To cut countless densely arranged chips from the wafer, we must first grind the back of the wafer until its thickness can meet the needs of the packaging process. After grinding, we can cut along the scribing line on the wafer until the semiconductor chip is separated.
There are three types of wafer sawing techniques: blade cutting, laser cutting and plasma cutting. Blade cutting refers to cutting wafers with diamond blades, which is prone to generate frictional heat and debris and thus damage the wafers. 
Laser cutting has higher precision and can easily handle wafers with thin thickness or small scribing line pitch. 
Plasma cutting uses the principle of plasma etching, so even if the scribing line pitch is very small, this technology can also be applied.
2) Single Wafer Attachment
After all the chips are separated from the wafer, we need to attach the individual chips (single chip) to the substrate (lead frame). The role of the substrate is to protect the semiconductor chips and allow them to exchange electrical signals with external circuits. A liquid or solid tape adhesive can be used to attach the chip.
3) Bond


Figure 15. Bonding

After attaching the chip to the substrate, we also need to connect the contact points of the two to achieve electrical signal exchange. There are two connection methods that can be used in this step: wire bonding using thin metal wires and flip chip bonding using spherical gold or tin blocks. Wire bonding is a traditional method, and flip-chip bonding can speed up semiconductor product manufacturing.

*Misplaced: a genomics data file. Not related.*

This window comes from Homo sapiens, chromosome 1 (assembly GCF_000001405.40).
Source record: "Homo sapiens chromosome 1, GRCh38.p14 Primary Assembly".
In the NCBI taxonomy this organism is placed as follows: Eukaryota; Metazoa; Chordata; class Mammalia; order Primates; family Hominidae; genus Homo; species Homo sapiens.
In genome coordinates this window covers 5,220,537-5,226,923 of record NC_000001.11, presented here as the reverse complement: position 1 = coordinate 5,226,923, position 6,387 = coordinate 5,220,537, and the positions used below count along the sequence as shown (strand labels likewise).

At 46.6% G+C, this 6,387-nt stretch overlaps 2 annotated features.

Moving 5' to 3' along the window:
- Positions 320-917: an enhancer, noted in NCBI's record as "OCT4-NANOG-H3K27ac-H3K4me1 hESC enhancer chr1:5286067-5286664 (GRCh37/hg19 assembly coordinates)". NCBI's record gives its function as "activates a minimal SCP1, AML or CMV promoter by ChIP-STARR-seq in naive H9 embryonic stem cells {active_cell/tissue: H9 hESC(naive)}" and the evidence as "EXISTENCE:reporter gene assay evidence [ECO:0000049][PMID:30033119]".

4) Molding


Figure 16. Molding

After completing the connection of the semiconductor chip, it is necessary to use a molding process to add a package to the outside of the chip to protect the semiconductor integrated circuit from external conditions such as temperature and humidity. After the packaging mold is made as required, we put the semiconductor chip and the epoxy molding compound (EMC) into the mold and seal it. The sealed chip is in its final product.
5) Package Test
The chip that has the final form must pass the final defect test. All that enters the final test is the finished semiconductor chip. They will be put into the test equipment, set different conditions such as voltage, temperature and humidity, etc. for electrical, functional and speed tests. The results of these tests can be used to find defects, improve product quality and production efficiency.


Frequently Asked Questions about Semiconductor Manufacturing Steps

1. What is a semiconductor and how is it made?
Semiconductors are made from materials that have free electrons in their structure that can move easily between atoms, which aids the flow of electricity. ... Silicon has four electrons in its outer orbital, which allows the covalent bonds to form a lattice and thus form a crystal.


2. How many steps are in a manufacturing semiconductor?
In semiconductor device fabrication, the various processing steps fall into four general categories: deposition, removal, patterning, and modification of electrical properties.


3. How is semiconductor manufactured?
In the manufacturing process of IC, electronic circuits with components such as transistors are formed on the surface of a silicon crystal wafer. A thin film layer that will form the wiring, transistors and other components is deposited on the wafer (deposition). The thin film is coated with photoresist.


4. What type of operation is semiconductor processing?
In semiconductor device fabrication, the various processing steps fall into four general categories: Deposition, Removal, Patterning, and Modification of electrical properties. Deposition is any process that grows, coats, or otherwise transfers a material onto the wafer.


5. What chemicals are used in semiconductor manufacturing?
Semiconductors chemstry is mainly organized around the chemical treatment by solvents and acido-basic attacks of semiconductors. Chemistry of solvents : the main chemicals used during this stage are trichloroethylene, acetone, isopropanol and also other alcohols such as denatured ethanol.